Will Assassin’s Creed be Dr. Who or Fallout?

We’ve had a lot of Universes Beyond products in the last year or so, and two of them have been spectacular and one has been middling. Fallout is immediately on a rocketship, with Mr. House causing all sorts of ancillary spikes. (Which I predicted in October.) Lord of the Rings, with summer and holiday editions, was the best-selling set in Magic’s history. Then there was the Dr. Who expansion, exquisitely timed to match a weird time-split-regeneration thing happening on the show, and that kind of landed with a thud and a fizzle.

In July, we’re going to get Assassin’s Creed products, with a set code of ACR, and this will be an interesting take. The previous three UB sets had a wide variety of offerings and products, so let’s look at what Wizards has done before, and what they are going to do this time. That might give us a little glimpse into what we can expect from the prices to come.

Let’s take a beat for some comparisons, and discuss how the four sets (LOTR, WHO, PIP, ACR) are packaged.

Lord of the Rings’s original release was Draft Boosters, Collector Boosters, plus some bundles of those boosters. In the Holiday edition, we not only got a new set of Showcase frames, we were given Collector Boosters plus Scene Boxes. We know the print run for the original Collector Boosters was no less than 3.3 million packs, thanks to the odds of getting the 1/1 The One Ring. That’s roughly 275,000 boxes, and with the approximately 125k from the Holiday release (again, thanks to estimates based off of serialized calculations) that’s a total of roughly 400,000 Collector Booster boxes. One thing this set did not have was a set of Commander decks, but it had enough cards to be a standalone expansion. We’re also told that this set will be reprinted for at least a year, in the basic version at least. 

For the Dr. Who set, we had a set of Commander decks and then Collector Boosters, but the total number of CB packs was much lower, between 50 to 100k total boxes available. Those CBs were the only way to get anything premium, as there was no foils for the Commander decks past the ‘face’ Commanders and the 2-card sample pack in the package.

The same structure is in place for Fallout, with Commander decks plus Collector Boosters, but the numbers are even lower here. Estimates for the number of Collector Booster boxes between 30,000 and 60,000, which is clearly too low a print run, as these boxes have all jumped to $400+ online. 

Assassin’s Creed is a July 5 arrival, and we don’t yet have estimates for the print run. Hopefully they figured out that the shorter run of PIP was an overcorrection after Dr. Who. We do know that there will be 100 cards in the set, and to go with Collector Boosters, we’re getting Beyond Boosters. This appears to be a ‘better’ approach than Aftermath was, but we’ll see how it actually goes.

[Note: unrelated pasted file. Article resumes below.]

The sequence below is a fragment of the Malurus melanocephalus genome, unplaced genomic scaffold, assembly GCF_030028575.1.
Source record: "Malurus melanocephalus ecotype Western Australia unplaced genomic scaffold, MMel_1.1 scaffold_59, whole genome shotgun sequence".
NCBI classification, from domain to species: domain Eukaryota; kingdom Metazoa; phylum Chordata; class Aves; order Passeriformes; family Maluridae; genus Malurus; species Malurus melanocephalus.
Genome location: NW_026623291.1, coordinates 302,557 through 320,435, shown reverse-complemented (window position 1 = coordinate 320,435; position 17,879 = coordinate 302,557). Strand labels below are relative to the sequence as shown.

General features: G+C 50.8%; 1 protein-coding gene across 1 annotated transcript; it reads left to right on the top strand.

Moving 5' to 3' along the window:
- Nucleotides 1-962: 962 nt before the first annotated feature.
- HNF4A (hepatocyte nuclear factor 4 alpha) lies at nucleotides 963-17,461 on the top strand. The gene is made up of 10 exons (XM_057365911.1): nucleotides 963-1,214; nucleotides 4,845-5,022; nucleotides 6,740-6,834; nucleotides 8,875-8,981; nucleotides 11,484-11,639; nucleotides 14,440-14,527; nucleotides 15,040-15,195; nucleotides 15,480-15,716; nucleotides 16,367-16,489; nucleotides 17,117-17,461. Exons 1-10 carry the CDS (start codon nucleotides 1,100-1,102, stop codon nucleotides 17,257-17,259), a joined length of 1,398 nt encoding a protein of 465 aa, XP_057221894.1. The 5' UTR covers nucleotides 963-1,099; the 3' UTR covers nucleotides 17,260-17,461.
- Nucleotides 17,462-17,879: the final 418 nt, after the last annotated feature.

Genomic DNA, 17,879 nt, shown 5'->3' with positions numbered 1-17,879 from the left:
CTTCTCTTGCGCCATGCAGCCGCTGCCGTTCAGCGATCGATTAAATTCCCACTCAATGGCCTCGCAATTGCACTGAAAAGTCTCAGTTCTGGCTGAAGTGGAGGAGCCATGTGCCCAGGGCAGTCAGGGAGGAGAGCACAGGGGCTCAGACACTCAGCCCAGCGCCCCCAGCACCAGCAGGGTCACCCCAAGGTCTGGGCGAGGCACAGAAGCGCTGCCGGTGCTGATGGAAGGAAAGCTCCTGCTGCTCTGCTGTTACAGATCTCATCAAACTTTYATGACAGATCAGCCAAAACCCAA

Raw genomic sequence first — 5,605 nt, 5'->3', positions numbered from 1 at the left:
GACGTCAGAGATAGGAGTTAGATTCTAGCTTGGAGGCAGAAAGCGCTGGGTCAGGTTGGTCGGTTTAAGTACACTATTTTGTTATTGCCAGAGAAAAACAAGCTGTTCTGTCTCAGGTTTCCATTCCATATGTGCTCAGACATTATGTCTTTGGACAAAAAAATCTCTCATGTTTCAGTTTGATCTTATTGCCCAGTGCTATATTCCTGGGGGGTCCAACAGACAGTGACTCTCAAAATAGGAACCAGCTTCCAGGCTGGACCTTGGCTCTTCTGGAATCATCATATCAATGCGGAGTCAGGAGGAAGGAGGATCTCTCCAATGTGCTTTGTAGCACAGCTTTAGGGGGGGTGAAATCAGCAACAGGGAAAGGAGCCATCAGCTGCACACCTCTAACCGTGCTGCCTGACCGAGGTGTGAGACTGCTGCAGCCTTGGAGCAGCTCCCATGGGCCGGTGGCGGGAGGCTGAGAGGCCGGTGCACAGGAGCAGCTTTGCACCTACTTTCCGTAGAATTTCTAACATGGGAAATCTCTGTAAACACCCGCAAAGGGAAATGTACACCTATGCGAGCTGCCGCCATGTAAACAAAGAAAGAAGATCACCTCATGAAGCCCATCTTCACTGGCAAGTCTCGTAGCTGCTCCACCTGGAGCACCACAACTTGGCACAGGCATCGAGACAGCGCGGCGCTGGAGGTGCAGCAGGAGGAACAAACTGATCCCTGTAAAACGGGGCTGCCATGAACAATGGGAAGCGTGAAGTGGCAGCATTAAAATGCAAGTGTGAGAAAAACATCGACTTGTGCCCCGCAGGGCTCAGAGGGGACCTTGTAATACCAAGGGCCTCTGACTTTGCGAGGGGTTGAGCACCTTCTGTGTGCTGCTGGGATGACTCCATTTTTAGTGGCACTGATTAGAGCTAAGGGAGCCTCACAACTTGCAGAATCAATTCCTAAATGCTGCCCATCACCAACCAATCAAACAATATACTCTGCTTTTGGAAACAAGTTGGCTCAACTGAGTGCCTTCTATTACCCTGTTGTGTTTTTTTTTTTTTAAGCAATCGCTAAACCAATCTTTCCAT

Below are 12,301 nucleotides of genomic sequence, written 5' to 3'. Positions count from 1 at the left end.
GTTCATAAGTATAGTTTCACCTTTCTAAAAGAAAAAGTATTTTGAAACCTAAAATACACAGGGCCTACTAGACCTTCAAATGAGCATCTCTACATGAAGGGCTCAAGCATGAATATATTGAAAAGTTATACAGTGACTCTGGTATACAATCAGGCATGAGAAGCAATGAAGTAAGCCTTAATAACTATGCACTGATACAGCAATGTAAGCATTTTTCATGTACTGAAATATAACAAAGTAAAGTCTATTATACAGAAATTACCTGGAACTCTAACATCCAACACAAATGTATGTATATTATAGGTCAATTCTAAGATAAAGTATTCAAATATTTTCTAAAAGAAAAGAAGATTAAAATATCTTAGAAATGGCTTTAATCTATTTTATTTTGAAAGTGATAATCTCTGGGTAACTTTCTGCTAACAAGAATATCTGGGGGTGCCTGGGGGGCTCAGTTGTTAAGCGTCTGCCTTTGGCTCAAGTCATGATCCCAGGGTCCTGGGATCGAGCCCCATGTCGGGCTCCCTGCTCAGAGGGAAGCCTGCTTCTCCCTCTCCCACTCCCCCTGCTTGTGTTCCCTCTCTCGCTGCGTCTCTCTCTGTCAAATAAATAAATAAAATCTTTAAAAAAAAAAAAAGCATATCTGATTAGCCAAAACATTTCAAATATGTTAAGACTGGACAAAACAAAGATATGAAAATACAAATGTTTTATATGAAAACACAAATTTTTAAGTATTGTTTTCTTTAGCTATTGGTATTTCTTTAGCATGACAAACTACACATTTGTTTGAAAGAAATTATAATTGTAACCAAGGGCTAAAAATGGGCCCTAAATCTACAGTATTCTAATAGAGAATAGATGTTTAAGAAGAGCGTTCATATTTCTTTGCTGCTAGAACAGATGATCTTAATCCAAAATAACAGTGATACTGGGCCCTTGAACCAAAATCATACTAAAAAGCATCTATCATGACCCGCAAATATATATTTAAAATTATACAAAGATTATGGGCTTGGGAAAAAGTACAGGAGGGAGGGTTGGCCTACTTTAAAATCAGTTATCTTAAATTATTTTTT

In terms of raw logistics, I think they would have figured out that Dr. Who was overprinted compared to its demand, and perhaps throttled back a bit too far for Fallout. I am doubtful that they can change the ACR print run based on the success of Fallout’s premium versions, since making more CB boxes means they need to alter promotional materials that show anything about serialized versions. 

Once we’ve got the number of serialized cards, and the drop rate for those cards, I’ll be able to calculate the likely range of Collector Booster boxes that were printed. Remember that this number isn’t locked in, there’s plenty of reasons for boxes to not make it to the distributor or other errors to happen. 

The Beyond Boosters is an interesting change on Aftermath, but the key will not be the size of the packs, but the power level of the cards in those packs. Aftermath is incredibly underpowered and casual-focused for a set built so small. They aren’t bad cards, but they are clearly more targeted at Commander than Constructed formats.

I think ACR will have less of this problem. Freerunning, a mechanic that encourages you to get aggro with your cards much the way Prowl did, is going to assemble a group of cards that play well together. Aftermath was a whole bunch of separate parts to add to other machines; the Assassin deck is its own sports car, from the look of things. Aftermath also had a problem where we are sort of expecting serialized cards now, and even mediocre serialized cards can help sell a set, or keep the EV from falling too far.We know we’re getting at least Leonardo Da Vinci and Cleopatra serialized, so those should keep the overall price from falling too far.

My expectation is that Wizards would rather err on the side of underprinting cards in special sets like this, or at least not go wild on the Collector Boosters. They told us that Lord of the Rings’ regular packs would be printed for a year, and I expect similar factors at play for the Beyond Boosters. As far as we know, Wizards has never done a second print run of Collector Boosters, with the exception of LOTR’s Holiday edition, which had different showcase frames and different serialized cards to chase.

If you keep an eye on the ProTrader Discord, not only will you have access to group buys at lower costs, you’ll also get excellent and quick information about print runs and availability, so if we get another situation where Collector Boosters are in short supply, you’ll know faster.

Cliff (@WordOfCommander) has been writing for MTGPrice since 2013, and is an eager Commander player, Draft enthusiast, and Cube fanatic. A high school science teacher by day, he’s also the official substitute teacher of the MTG Fast Finance podcast. If you’re ever at a GP and you see a giant flashing ‘CUBE DRAFT’ sign, go over, say hi, and be ready to draft.